Updated 07 October 2016

Griekwastad: What SA law says about child killers

The Griekwastad boy who has been found guilty of rape and a triple murder has been sentenced to 20 years in prison. We take a closer look at what happens to children who commit serious crimes.

A 17-year-old Griekwastad boy has been found guilty of the triple murders of the Steenkamp family. He was sentenced on 13 August 2014. 

The boy, who turns 18 on Friday 15 August 2014, was sentenced for the murders of Griekwastad farmer Deon Steenkamp, 44, his wife Christel, 43, and their daughter Marthella, 14. They were shot dead on their farm Naauwhoek on 6 April 2012.

Read more: Fearless kids may become criminals

Corporal punishment used to be meted out regularly in pre-1994 days by magistrates’ courts to juvenile (and also sometimes adult) offenders. This was swiftly outlawed after the newly elected democratic government came to power in 1994.

Capital punishment went the same way, leaving lengthy prison sentences/and or fines/community service/ suspended sentences and parole as the only available punishments for SA citizens.

Read more: How a murderer's mind works

But what about juveniles who are below the age of 18 at the time of the committing of a serious offence such as murder, rape or armed robbery? Can they be sent to normal prisons, or do they have to go to special juvenile facilities? And if so, when are they transferred to prisons for adults?

Children’s courts

There are special rules governing children’s courts in which minors are tried. One of these is that the accused is not identified or photographed in public. A judge or a magistrate can decide which court proceedings are applicable to individual cases. The judge in the Griekwastad  case indicated that the court sat as a children’s court.

Read more: What fuels family murder?

Juveniles awaiting trial in adult prisons has been an issue for a long time in South Africa. According to the law this shouldn’t really happen, but there are not always sufficient juvenile facilities available. There are only thirteen of these in the whole of South Africa.

The number of juveniles in adult prisons has been reduced significantly since the mid 1990s according to a report by Advocacy Aid. But the situation is still far from ideal.

Juvenile facilities

Another factor which influences decisions on children and incarceration is that children up to the age of 15 are legally required to have schooling. In many cases where unsentenced children are held in special sections of adult prisons, this simply does not happen. In fact, there are only three of these institutions that have classrooms.

The Child Justice Act of 2010 deals fully with many of these issues.

Here are some facts on children and serious crime in SA, and also some of the provision found in the Act mentioned above.

  • There are 13 youth correctional facilities (also called places of safety) in South Africa. The emphasis in these centres is supposed to be on education and rehabilitation.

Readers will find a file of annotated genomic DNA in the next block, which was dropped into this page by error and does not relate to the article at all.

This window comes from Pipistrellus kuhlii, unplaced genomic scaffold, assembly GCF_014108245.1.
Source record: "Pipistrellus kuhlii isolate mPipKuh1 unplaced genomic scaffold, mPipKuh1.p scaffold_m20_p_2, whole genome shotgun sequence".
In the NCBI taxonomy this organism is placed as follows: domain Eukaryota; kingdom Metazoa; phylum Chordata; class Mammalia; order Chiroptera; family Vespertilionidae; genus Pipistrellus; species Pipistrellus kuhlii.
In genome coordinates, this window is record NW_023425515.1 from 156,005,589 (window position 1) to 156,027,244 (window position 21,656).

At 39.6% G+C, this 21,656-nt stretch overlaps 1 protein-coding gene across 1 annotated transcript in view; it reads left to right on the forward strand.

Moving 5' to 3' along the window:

• A child under ten years of age may not be arrested as they are thought to lack criminal capacity. Children from 11 – 14 have criminal capacity and the onus to prove this rests on the state. A child over the age of 14 has criminal capacity unless the child can prove otherwise.

  • If a child commits a crime at the age of 16 and is 18 by the time the case comes to court, he will still be tried as a child, but if sentenced, will be sent to an adult facility and not to a place of safety.

  • When a child is tried for a serious offence, the court must obtain a pre-sentence report from a probation officer.

  • Children who are first offenders are often not prosecuted for less serious offences.

  • Children are often released into the care of parents or guardians rather than being put in places of safety. This is decided on the merits of individual cases.

  • A child may be detained only as a measure of last resort for the shortest appropriate period of time.

  • A child must be kept separately from other detained people who are over the age of 18, and never in cells containing both genders.

  • Over 50% of children detained in prisons were charged or convicted of property offences in 1995 – a figure which dropped to 28% by 2010. That doesn’t mean the crime rate has gone down, but that the likelihood of a prison sentence for children has been reduced.

  • Girls constituted only 1,5% of juveniles in custody in 2011.

  • Aggressive and sexual crimes among juveniles have both shown a marked  increase since 1995.

  • If children are kept in normal prisons, they are supposed to be kept separately from adult prisoners, and there should be at least 3,344 square metres per child. At Pollsmoor Prison, the recorded space was 9,5 square meters per child.

  • Many facilities, such as libraries and sportsfields, exist at adult prisons, but are not available for use to unsentenced children being kept in the facilities.

  • The International Committee for  the Red Cross recommends that there be a maximum of 20 inmates per toilet. Six of the 26 centres surveyed did not meet this standard – the worst being Johannesburg Centre, where there are 50 inmates per toilet.

    85% of the staff who work in centres where unsentenced children are kept have received no training to work with children.

  • The number of days a child has spent in prison must be deducted from a term of imprisonment once sentence has been passed.

  • Unsentenced children and child offenders are supposed to have access to psychological services.

  • If a child is kept in a juvenile detention centre, he/she can be transferred to an adult facility at the age of 18.

    Read more: Follow as-it-happens updates on News24

    Sources: childjustice,org;;;



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